by Donna Smith
We trust nurses. When I say we, I mean a strong majority of all Americans polled said, for the 16th year in a row, that they rate nurses as the most trusted profession. Most of us know a nurse and most of us have had trust-earning experiences with nurses in our lives. Like nurses throughout the nation, Colorado’s nurses are charged by their professions with always advocating and acting in the best interests of their patients — and that is you, me, and the people we love. We love the nurses who care for us, and it turns out they are pretty concerned about us too.
So when Colorado nurses stood on the Capitol steps in Denver recently and proclaimed their strong support for universal health care, it made perfect sense: Universal health care is what Colorado’s most trusted professionals know will allow them to care for patients without regard for the quality of their private insurance coverage, the size of their bank balances, or the credit card name to be used for co-pays and deductibles. Nurses care for people, not profits.
At the May 6 rally, sponsored by the Colorado Foundation for Universal Health Care, nurse leaders like former State Sen. Jeanne Nicholson, RN, MS and Annette Cannon, Ph.D., RN, spoke eloquently about the role of nurses at the patient bedside and in our communities—communities anxious for health care justice. Nathan Wilkes, whose young son, Thomas, needs expensive medications to treat his hemophilia, spoke up for patients and their caregivers. Student nurses declared their desire to be part of a profession offering healing to patients, no matter their coverage or cash. One spoke of a European trip with her parents where the need for emergency care arose. Fearing an enormous, USA-sized bill for emergency care, the family paid a tiny fraction of what they might have at home, and the student nurse knew something needed to change in her own country.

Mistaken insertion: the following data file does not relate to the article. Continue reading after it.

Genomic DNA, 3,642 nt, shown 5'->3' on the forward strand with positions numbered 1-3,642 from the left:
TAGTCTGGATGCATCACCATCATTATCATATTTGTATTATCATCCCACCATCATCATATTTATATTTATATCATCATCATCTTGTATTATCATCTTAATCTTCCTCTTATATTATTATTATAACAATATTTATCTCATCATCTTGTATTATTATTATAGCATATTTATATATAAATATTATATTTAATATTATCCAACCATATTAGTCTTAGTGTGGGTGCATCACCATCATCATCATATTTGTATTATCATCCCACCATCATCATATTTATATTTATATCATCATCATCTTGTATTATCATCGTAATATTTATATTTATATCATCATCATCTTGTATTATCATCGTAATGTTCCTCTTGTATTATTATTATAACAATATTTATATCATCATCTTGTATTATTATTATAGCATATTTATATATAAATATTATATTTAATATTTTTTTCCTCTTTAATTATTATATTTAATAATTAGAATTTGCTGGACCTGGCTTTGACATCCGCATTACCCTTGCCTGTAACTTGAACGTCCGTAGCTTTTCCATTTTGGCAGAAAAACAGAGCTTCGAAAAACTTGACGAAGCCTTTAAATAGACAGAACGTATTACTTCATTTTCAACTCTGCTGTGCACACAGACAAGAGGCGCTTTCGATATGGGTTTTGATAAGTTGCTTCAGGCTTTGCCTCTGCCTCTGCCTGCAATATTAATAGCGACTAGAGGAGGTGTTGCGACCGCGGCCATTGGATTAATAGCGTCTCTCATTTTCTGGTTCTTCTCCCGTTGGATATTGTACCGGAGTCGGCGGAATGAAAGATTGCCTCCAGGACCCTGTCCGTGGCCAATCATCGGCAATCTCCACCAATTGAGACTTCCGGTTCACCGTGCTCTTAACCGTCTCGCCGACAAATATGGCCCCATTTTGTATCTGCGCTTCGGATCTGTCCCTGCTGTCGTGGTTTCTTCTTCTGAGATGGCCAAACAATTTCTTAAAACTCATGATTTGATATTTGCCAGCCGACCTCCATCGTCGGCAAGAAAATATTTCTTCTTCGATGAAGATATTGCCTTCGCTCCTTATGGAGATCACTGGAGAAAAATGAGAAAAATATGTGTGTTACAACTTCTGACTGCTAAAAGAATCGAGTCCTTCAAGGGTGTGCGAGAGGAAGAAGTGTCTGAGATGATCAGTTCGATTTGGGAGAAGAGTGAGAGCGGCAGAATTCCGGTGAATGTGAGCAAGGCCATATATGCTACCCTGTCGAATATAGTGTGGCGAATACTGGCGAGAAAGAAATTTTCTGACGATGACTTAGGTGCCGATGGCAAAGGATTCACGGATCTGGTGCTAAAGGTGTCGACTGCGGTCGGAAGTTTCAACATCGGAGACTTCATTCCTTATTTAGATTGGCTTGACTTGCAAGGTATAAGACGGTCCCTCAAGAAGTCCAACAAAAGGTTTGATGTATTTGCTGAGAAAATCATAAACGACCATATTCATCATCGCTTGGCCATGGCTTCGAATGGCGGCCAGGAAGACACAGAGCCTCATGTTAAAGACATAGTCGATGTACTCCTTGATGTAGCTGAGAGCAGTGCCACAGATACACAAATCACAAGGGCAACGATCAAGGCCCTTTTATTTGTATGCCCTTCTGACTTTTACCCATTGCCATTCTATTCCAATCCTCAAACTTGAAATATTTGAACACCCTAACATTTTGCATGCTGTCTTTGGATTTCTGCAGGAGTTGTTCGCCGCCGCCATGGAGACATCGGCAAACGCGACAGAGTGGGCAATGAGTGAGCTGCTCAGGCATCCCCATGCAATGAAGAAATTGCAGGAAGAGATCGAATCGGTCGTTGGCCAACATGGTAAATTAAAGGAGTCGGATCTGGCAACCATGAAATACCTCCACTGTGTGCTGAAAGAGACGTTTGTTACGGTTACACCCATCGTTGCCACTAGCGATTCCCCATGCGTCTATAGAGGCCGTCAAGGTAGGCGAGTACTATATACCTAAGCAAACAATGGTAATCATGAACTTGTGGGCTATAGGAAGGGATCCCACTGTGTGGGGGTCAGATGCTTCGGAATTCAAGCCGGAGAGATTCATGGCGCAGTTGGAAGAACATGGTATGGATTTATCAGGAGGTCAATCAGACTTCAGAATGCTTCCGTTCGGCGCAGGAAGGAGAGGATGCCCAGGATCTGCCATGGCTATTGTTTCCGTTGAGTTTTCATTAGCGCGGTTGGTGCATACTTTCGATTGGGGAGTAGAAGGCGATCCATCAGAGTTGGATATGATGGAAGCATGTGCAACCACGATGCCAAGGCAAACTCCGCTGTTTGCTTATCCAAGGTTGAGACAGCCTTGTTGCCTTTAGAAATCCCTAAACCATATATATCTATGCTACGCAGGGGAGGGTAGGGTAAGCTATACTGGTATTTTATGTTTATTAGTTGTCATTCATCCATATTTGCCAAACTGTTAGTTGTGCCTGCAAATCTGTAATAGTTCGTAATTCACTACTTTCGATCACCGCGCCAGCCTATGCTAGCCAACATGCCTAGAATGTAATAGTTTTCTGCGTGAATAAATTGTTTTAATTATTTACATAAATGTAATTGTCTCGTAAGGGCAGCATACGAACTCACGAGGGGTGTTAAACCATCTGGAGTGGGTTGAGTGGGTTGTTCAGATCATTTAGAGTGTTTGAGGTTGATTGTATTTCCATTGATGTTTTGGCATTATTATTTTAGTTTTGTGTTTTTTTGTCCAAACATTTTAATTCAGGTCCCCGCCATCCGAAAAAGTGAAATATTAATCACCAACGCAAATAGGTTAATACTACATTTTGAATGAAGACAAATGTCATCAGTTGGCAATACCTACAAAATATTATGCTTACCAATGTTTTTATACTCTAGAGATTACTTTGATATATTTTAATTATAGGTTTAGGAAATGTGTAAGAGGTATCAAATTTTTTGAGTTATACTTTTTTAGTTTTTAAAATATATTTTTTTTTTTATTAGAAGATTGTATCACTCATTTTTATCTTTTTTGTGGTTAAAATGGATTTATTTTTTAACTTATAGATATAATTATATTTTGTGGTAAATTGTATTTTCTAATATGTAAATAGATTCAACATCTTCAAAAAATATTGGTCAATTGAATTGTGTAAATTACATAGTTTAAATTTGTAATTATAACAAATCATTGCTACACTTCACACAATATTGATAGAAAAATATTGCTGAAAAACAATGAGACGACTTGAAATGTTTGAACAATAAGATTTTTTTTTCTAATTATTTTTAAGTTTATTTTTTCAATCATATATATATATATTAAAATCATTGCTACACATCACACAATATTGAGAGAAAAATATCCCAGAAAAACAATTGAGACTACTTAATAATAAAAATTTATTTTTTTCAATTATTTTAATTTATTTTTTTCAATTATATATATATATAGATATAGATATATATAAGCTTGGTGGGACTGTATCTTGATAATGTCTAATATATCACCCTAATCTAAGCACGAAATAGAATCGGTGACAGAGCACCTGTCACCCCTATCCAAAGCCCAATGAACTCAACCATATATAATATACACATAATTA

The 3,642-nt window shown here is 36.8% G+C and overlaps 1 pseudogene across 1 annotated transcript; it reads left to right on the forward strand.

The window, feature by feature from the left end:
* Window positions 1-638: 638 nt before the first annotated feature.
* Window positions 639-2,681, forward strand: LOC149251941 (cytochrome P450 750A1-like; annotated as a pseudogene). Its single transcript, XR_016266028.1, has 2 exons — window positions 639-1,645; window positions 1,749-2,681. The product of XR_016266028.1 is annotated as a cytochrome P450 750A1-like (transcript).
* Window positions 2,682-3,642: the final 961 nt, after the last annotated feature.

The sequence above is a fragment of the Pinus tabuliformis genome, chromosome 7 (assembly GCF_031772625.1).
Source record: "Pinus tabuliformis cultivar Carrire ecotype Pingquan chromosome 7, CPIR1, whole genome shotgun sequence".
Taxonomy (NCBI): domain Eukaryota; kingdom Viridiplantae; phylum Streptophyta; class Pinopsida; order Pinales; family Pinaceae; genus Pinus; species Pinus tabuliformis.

A small and enthusiastic group of Coloradans gathered to listen to speaker after speaker come forward to relay how critical he or she believes it is to secure universal health care, and that that means care for all of us. Many held signs declaring health care as a right and supporting improved Medicare for all as one path to a just system. Gaining energy from one another, the group marched on the sidewalk ringing the Capitol. Passing motorists honked their approval and the nurses turned the moment into another opportunity for educating and for healing.
The shared joy and belief that in health care, of all things, the power of love would finally overcome the love of power (thank you, MLK, Jr.), was evident among the Colorado nurses gathered for International Nurses Day 2018. Patients, caregivers, neighbors, friends, families, children, grandchildren, and people of all political beliefs share a common trust — we trust our nurses. So let’s listen and get after it, Colorado.
Join the movement for guaranteed quality health care for all for life: www.couniversalhealth.org